The re-election prospect of actress-turned-politician Hema Malini, the outgoing BJP MP from Mathura, is facing a strong resistance from not just the locals, but also a powerful section from within the BJP.
BJP workers in Mathura have told National Herald that the decision of BJP’s central leadership to overlook Mathura MLA and Uttar Pradesh minister Shrikant Sharma in favour of Hema Malini has created a strong resentment among party’s sitting MLAs as well as residents in surrounding villages, who helped the party clinch the election in 2014.
The BJP won on four of the five assembly seats falling in the Mathura Lok Sabha constituency in 2017 state elections. BJP supporters say that the local unit was hoping for a Lok Sabha ticket to either Sharma, or another sitting MLA.
The Lok Sabha constituency of Mathura goes to vote on April 18 during the second phase of seven-phase elections, the results for which will declared on May 23.
Complaints against Hema Malini have been doing the rounds within the BJP’s local unit, most of them centred around her “inaccessibility” to not only the voters, but also those within the BJP.
Local BJP leaders also say that the symbolism of Uttar Pradesh CM Yogi Adityanath not accompanying Malini when she went to file her nomination papers was meant to appease the disgruntled legislators. “Even Yogiji wanted a ticket for Shrikant Sharma,” they say.
“She is a celebrity with a lot of tantrums. It has often happened that she has complained of smell from party’s own supporters when in the past they went to see her. She has hardly been seen in the constituency,” says Balveer Singh, a Rajput voter in Chhatikara village on the outskirts of Mathura.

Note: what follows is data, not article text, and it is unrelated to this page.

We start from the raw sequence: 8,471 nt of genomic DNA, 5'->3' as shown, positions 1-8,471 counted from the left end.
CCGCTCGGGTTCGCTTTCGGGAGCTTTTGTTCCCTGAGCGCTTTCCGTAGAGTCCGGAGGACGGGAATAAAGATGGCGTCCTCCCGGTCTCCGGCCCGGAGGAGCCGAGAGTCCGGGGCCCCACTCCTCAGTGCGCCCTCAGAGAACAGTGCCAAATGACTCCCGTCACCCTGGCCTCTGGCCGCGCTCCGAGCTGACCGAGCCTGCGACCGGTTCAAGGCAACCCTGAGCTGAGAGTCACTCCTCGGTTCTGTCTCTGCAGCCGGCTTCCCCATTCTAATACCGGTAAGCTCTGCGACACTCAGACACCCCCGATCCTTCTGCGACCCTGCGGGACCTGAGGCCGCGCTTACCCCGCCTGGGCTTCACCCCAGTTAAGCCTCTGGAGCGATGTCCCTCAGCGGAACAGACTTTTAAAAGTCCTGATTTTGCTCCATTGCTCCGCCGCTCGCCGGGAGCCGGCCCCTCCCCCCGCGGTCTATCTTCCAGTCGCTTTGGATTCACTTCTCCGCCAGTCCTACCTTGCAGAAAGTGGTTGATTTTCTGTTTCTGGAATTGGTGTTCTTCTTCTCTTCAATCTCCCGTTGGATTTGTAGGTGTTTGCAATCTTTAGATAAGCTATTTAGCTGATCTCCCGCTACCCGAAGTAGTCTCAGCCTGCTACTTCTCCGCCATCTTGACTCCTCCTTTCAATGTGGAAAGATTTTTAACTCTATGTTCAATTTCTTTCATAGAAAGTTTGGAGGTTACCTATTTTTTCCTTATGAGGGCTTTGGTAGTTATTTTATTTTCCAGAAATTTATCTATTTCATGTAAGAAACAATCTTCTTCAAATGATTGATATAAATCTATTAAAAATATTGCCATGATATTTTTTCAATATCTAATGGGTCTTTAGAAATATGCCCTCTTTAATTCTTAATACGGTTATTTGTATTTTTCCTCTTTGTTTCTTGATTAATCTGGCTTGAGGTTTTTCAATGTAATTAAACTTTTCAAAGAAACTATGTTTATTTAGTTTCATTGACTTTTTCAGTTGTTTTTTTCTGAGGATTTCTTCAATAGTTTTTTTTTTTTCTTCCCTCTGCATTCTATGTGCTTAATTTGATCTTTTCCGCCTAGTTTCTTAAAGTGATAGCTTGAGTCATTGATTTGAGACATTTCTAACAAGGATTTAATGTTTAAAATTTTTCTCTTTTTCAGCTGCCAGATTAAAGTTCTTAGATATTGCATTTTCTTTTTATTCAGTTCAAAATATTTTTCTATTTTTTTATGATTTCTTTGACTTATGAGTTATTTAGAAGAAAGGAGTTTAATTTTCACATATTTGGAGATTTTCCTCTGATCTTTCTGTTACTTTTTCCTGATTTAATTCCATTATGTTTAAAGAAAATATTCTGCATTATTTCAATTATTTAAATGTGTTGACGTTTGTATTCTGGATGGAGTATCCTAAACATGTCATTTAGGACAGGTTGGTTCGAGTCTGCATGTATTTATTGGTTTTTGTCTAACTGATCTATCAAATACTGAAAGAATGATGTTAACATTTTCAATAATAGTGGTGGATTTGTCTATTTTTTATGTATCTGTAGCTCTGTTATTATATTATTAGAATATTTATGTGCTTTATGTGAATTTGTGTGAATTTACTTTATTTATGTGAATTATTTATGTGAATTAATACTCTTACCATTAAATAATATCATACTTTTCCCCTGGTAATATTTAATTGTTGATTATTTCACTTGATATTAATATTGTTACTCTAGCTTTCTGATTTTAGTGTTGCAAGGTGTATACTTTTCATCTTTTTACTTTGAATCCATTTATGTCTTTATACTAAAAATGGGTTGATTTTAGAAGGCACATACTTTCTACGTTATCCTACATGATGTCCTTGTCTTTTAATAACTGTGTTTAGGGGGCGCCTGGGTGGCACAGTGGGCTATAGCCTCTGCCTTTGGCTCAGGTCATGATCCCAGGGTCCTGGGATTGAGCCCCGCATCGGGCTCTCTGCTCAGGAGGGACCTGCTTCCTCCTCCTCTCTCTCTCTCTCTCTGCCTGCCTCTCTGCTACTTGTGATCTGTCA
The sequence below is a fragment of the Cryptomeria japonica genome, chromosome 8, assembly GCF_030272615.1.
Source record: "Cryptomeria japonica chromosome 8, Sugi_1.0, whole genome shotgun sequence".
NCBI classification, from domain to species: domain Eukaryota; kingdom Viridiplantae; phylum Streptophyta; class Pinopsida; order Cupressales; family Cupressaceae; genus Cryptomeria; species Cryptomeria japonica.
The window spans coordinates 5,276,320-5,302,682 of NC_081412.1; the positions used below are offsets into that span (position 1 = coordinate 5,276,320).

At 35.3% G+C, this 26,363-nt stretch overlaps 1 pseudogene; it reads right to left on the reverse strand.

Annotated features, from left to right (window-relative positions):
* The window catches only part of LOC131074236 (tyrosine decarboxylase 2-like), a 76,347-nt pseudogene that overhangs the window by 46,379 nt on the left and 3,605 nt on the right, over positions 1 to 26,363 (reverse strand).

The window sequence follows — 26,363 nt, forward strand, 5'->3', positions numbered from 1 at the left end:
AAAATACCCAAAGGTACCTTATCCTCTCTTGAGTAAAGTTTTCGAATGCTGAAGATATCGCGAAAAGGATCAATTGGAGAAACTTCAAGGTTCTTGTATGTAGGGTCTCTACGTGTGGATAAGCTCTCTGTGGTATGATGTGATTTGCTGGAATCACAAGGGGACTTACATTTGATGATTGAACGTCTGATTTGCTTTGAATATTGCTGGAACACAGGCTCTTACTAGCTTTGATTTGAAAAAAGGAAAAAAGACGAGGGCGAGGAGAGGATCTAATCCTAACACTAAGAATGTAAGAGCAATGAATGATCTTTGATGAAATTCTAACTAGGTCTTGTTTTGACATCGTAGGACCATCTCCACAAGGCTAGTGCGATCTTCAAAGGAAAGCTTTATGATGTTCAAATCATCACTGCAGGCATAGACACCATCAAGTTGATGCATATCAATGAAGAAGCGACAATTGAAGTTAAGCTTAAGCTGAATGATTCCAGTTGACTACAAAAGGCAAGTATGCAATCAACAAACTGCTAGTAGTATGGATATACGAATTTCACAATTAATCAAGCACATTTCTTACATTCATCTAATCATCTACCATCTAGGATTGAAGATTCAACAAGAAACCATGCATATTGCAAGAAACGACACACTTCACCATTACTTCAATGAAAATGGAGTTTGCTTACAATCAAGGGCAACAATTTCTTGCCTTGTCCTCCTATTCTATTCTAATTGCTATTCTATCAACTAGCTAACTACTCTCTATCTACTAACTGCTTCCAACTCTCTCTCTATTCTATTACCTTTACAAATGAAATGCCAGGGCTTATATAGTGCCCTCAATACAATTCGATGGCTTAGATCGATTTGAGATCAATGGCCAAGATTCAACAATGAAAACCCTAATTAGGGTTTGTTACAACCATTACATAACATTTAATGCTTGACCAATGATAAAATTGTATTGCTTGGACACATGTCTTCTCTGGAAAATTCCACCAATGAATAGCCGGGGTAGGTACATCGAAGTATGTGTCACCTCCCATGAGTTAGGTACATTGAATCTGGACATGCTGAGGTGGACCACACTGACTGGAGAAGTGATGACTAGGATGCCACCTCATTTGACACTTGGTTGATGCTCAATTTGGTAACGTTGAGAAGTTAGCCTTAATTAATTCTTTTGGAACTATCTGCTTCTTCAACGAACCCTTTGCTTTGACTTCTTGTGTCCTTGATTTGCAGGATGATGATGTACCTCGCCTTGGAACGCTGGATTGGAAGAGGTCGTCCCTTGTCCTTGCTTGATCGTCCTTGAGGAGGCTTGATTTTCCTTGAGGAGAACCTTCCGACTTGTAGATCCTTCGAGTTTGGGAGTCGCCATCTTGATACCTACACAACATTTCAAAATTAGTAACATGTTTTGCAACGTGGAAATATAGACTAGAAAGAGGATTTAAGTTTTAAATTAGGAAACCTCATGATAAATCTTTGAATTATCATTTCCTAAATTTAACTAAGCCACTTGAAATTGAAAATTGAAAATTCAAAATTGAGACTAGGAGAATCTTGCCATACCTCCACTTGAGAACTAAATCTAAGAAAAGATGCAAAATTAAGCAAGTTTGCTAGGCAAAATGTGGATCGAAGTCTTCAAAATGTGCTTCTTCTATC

Balveer voted the BJP in 2014 elections, which he said had largely to do with the “Modi wave” at the time than the choice of Hema Malini as the candidate.
Most of the people in our village went with the BJP,” he says, explaining that the village mainly comprised Rajputs and Thakurs, both communities seen as a loyal BJP vote bank. In fact, the Thakhur vote had been backing the BJP until the state elections in 2017.
“We gave Modi a chance because he promised a lot of things to us farmers. Even after demonetisation, we cast our ballot in favour of the BJP in the state elections. We thought that the government would deposit the black money that it got during the demonetisation,” Balveer recalls.
“But look what happened. The black money didn’t come back. The farmers here still don’t have clean water to water their fields. There hasn’t been any increase in the MSP to farmers. Everything they promised turned out to be a jumla,” says Balveer.
He further says that the villagers very well understand why the government is raising the pitch on national security ahead of the election. “But we won’t be fooled this time. We will vote on the basis of issues on the ground rather than what the TV channels are showing,” he says.
Balveer claims that the gathbandhan candidate, Rashtriya Lok Dal’s (RLD) Kunwar Narendra Singh, was a favorite this time.
“He is one of our own. He has worked on the ground. And the Jaats this time are backing him, unlike the last time when they voted for the BJP,” he says.
The Jaats in Mathura, numbering around 4.5 lakh, have a decisive say in the election on the seat. Jatavs form a three lakh strong community, followed by Thakurs who number approx 2.5 lakh and Muslims at two lakhs.
Pradeep Mathur, a four-time Congress MLA from Mathura, says that Hema Malini has always been considered as an outsider, but managed to win in 2014 riding on the “Modi wave.”
“This time around, nobody trusts Modi. Hema Malini is fighting a losing battle,” he says.
“She hasn’t even done anything for the village that she had adopted, which is considered as the birthplace of Radha,” complains Mathur.
Mathur says that the Muslims and Jatavs living in Mathura will throw their weight behind the Congress Party candidate Mahesh Pathak.
He says that despite the BSP being in alliance with RLD, the Jatavs, which form BSP’s core vote bank in the state, will not vote for the RLD candidate due to traditional differences between the Jaat and Jatav communities.
“We have a good chance of winning the seat again,” Mathur confidently says.